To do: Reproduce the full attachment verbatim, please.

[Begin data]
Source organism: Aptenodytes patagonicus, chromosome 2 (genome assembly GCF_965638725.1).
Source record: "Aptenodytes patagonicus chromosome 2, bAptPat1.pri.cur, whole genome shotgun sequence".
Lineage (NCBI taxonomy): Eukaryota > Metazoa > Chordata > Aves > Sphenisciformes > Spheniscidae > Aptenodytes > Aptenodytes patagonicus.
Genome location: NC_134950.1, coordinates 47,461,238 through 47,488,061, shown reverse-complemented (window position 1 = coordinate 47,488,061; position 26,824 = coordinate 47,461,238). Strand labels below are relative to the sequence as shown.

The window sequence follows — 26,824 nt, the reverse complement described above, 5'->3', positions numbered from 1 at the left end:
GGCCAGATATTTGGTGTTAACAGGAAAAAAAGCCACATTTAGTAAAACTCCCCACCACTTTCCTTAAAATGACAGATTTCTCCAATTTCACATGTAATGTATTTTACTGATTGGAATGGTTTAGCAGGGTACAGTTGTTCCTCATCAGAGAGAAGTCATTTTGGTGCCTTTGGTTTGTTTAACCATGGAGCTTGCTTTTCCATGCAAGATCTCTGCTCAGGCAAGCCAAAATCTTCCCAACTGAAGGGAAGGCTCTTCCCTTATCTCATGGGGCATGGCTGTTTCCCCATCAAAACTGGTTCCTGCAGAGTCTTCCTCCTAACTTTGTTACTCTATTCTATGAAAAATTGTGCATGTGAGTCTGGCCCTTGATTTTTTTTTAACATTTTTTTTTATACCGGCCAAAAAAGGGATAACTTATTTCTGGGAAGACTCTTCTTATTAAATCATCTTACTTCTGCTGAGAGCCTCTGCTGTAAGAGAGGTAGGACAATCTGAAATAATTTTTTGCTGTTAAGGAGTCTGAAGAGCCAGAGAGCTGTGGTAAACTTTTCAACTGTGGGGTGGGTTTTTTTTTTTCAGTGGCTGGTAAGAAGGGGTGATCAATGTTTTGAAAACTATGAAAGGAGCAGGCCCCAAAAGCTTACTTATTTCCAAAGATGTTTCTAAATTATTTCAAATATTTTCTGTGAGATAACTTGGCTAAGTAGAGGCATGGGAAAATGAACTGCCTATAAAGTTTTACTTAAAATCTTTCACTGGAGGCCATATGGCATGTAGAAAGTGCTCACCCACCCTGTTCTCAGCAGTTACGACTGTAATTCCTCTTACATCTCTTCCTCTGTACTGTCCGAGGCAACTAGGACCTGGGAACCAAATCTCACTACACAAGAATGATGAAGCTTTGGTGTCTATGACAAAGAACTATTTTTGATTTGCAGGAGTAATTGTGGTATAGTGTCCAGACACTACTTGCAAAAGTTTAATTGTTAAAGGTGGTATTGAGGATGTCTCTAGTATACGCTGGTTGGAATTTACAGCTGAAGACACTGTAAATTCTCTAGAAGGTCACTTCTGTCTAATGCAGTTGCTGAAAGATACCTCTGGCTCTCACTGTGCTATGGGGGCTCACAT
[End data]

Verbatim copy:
Source organism: Aptenodytes patagonicus, chromosome 2 (genome assembly GCF_965638725.1).
Source record: "Aptenodytes patagonicus chromosome 2, bAptPat1.pri.cur, whole genome shotgun sequence".
Lineage (NCBI taxonomy): Eukaryota > Metazoa > Chordata > Aves > Sphenisciformes > Spheniscidae > Aptenodytes > Aptenodytes patagonicus.
Genome location: NC_134950.1, coordinates 47,461,238 through 47,488,061, shown reverse-complemented (window position 1 = coordinate 47,488,061; position 26,824 = coordinate 47,461,238). Strand labels below are relative to the sequence as shown.

The window sequence follows — 26,824 nt, the reverse complement described above, 5'->3', positions numbered from 1 at the left end:
GGCCAGATATTTGGTGTTAACAGGAAAAAAAGCCACATTTAGTAAAACTCCCCACCACTTTCCTTAAAATGACAGATTTCTCCAATTTCACATGTAATGTATTTTACTGATTGGAATGGTTTAGCAGGGTACAGTTGTTCCTCATCAGAGAGAAGTCATTTTGGTGCCTTTGGTTTGTTTAACCATGGAGCTTGCTTTTCCATGCAAGATCTCTGCTCAGGCAAGCCAAAATCTTCCCAACTGAAGGGAAGGCTCTTCCCTTATCTCATGGGGCATGGCTGTTTCCCCATCAAAACTGGTTCCTGCAGAGTCTTCCTCCTAACTTTGTTACTCTATTCTATGAAAAATTGTGCATGTGAGTCTGGCCCTTGATTTTTTTTTAACATTTTTTTTTATACCGGCCAAAAAAGGGATAACTTATTTCTGGGAAGACTCTTCTTATTAAATCATCTTACTTCTGCTGAGAGCCTCTGCTGTAAGAGAGGTAGGACAATCTGAAATAATTTTTTGCTGTTAAGGAGTCTGAAGAGCCAGAGAGCTGTGGTAAACTTTTCAACTGTGGGGTGGGTTTTTTTTTTTCAGTGGCTGGTAAGAAGGGGTGATCAATGTTTTGAAAACTATGAAAGGAGCAGGCCCCAAAAGCTTACTTATTTCCAAAGATGTTTCTAAATTATTTCAAATATTTTCTGTGAGATAACTTGGCTAAGTAGAGGCATGGGAAAATGAACTGCCTATAAAGTTTTACTTAAAATCTTTCACTGGAGGCCATATGGCATGTAGAAAGTGCTCACCCACCCTGTTCTCAGCAGTTACGACTGTAATTCCTCTTACATCTCTTCCTCTGTACTGTCCGAGGCAACTAGGACCTGGGAACCAAATCTCACTACACAAGAATGATGAAGCTTTGGTGTCTATGACAAAGAACTATTTTTGATTTGCAGGAGTAATTGTGGTATAGTGTCCAGACACTACTTGCAAAAGTTTAATTGTTAAAGGTGGTATTGAGGATGTCTCTAGTATACGCTGGTTGGAATTTACAGCTGAAGACACTGTAAATTCTCTAGAAGGTCACTTCTGTCTAATGCAGTTGCTGAAAGATACCTCTGGCTCTCACTGTGCTATGGGGGCTCACAT